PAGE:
According to Kevin D’Souza, chief sustainability officer at Resource Capital Funds, the mining industry has made numerous mistakes that have negatively impacted its public perception. D’Souza believes that in order to attract new investments, the industry needs to address its past errors and openly discuss the steps it is taking to rectify them.
One of the main concerns for mining companies, especially juniors, is securing financing for their projects. As commodities such as gold outperform mining company stocks, some project developers see ESG (Environmental, Social, and Governance) initiatives as a way to improve the industry’s image and attract investors away from other sectors like technology.
Promoting Indigenous Equity
The panelists stressed the importance of integrating ESG practices into corporate culture, focusing on achievements rather than ratings, tailoring initiatives to local circumstances, avoiding greenwashing, and going beyond surface-level efforts like building schools and hospitals.
D’Souza predicts that equity partnerships with Indigenous groups will become more prevalent, starting in British Columbia. He believes that this shift will have a significant impact on the industry as a whole.
Antti Grönlund, managing director of Appian Capital Advisory, believes that the concept of a social license is outdated. He suggests that industry stakeholders should prioritize social integration and actively listen to community opinions before implementing any plans.
Jonathan Cordero, head of corporate development at Eurasian Resources Group, emphasizes the need to highlight the positive impact of mining on climate change. He mentions the importance of recognizing and investing in countries that require the most attention, such as Congo, Zambia, and Zimbabwe, to successfully transition to clean energy.
To effectively evaluate ESG strategies, D’Souza proposes four key questions:
- Does the company consider ESG as a fundamental driver of value creation?
- Has the company identified what is genuinely relevant to its operations in terms of ESG?
- Can the company demonstrate the practical implementation of its ESG initiatives?
- Has the company effectively communicated its own story?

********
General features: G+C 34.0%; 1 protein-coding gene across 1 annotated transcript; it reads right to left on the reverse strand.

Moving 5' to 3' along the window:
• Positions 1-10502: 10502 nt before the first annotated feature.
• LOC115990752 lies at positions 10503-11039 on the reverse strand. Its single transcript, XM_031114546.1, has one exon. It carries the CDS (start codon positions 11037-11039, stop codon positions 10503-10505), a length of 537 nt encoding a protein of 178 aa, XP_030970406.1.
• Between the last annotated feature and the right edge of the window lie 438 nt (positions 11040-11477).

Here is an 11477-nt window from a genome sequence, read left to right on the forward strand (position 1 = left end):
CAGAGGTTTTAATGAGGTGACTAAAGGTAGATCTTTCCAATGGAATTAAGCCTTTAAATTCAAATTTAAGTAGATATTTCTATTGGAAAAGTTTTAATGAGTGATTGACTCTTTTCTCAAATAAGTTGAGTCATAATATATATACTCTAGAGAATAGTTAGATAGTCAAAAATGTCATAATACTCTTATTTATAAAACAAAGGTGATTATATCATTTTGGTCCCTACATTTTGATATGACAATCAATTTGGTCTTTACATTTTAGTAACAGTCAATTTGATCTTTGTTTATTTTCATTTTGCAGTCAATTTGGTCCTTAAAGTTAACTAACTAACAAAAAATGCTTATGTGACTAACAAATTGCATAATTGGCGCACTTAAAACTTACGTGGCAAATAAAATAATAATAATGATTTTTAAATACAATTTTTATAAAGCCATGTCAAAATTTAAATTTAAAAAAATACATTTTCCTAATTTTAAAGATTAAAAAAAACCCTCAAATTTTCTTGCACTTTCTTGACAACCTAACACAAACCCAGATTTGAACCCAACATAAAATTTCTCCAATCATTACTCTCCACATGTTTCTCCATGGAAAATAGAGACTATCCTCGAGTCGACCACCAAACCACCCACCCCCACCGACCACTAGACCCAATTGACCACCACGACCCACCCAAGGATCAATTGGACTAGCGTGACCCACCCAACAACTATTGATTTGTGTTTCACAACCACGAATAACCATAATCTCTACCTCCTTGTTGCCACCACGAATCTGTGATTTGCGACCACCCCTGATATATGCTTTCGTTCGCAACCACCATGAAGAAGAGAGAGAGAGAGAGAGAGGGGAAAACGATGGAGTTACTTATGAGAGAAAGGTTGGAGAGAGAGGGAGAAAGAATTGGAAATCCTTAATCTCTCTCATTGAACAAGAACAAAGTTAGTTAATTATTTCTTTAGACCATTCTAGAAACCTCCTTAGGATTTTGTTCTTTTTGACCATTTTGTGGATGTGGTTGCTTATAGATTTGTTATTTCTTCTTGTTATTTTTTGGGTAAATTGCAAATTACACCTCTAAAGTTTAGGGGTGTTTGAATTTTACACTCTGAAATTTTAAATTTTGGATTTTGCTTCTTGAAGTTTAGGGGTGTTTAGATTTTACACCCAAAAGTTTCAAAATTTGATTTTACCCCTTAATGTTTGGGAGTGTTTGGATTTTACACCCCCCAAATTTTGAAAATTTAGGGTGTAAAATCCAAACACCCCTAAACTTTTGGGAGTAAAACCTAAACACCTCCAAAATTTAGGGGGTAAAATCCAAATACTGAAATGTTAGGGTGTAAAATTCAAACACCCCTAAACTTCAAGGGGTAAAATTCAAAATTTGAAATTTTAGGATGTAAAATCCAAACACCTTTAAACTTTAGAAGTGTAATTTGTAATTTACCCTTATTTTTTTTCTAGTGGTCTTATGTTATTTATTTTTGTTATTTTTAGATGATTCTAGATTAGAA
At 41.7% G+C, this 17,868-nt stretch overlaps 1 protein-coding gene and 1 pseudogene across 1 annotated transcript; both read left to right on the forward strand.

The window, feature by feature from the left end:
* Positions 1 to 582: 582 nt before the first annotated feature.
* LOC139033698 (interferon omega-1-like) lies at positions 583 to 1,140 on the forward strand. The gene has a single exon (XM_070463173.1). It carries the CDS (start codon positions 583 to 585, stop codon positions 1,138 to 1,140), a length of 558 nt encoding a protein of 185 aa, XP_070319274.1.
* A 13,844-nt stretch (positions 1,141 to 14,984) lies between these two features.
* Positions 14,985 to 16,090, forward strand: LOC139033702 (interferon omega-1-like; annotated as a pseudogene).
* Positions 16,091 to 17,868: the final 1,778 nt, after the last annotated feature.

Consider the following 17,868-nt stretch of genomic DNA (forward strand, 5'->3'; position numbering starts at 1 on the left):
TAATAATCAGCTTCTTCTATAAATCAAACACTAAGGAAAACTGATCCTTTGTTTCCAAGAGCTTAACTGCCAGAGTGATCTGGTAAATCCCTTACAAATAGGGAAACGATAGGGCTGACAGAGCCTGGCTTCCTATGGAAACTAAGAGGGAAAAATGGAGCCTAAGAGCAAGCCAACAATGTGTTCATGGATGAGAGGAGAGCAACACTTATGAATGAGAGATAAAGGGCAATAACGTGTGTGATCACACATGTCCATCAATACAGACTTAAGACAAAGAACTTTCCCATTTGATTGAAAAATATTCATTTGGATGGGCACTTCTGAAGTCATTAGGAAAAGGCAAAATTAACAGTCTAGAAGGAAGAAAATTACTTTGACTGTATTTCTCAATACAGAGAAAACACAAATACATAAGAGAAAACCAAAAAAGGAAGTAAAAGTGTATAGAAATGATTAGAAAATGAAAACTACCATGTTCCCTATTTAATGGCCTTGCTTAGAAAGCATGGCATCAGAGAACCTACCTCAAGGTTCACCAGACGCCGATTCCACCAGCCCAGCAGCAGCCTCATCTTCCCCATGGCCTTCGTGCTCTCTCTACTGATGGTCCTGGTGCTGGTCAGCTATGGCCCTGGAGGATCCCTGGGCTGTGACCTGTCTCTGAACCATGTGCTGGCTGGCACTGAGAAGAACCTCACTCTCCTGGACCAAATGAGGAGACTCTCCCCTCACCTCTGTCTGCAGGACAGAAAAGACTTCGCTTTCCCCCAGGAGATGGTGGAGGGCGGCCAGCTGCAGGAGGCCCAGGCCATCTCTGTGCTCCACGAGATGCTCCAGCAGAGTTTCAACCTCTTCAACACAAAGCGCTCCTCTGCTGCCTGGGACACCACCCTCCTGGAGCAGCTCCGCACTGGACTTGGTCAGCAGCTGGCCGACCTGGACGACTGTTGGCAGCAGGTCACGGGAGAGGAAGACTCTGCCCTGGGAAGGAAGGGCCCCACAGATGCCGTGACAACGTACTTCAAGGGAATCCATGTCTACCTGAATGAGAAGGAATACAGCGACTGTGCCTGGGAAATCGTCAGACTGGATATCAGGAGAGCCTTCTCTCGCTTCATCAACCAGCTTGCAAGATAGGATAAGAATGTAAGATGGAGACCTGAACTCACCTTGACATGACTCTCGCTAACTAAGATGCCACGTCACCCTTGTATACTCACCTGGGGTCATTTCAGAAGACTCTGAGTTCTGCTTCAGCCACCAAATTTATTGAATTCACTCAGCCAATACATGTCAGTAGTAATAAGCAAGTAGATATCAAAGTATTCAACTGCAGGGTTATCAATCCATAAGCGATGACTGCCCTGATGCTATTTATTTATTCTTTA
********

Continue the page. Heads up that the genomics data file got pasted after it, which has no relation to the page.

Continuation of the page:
Shifting the Industry’s Mindset
D’Souza emphasizes the need for the industry to change its communication strategies and refrain from merely self-promotion. He believes that the industry’s motto should reflect the necessity of addressing its reputation issues, rather than assuming that everyone needs mining but no one likes it.
Graham Dallas, head of business development for Europe, Middle East, and Africa at the Toronto Stock Exchange, adds that meaningful technological advancements, such as deploying autonomous ground vehicles for sampling, can attract investor attention.
Grönlund highlights the importance of educating consumers about the role of mining in their everyday products. He suggests that some manufacturers have successfully showcased the minerals used in their products and the mining process behind them.
D’Souza criticizes the use of ESG ratings, considering them an oversimplified assessment of a company’s efforts. He recalls his experience at Barrick Gold, where the company boasted about its financial contributions to communities but failed to celebrate the actual outcomes. He believes that companies should align their ESG actions with their core values.
In summary, the mining industry must address its past mistakes and actively communicate its efforts to improve. By integrating ESG practices into corporate culture, investing in equity partnerships with Indigenous groups, and shifting communication strategies, the industry can rebuild its reputation and attract new investments.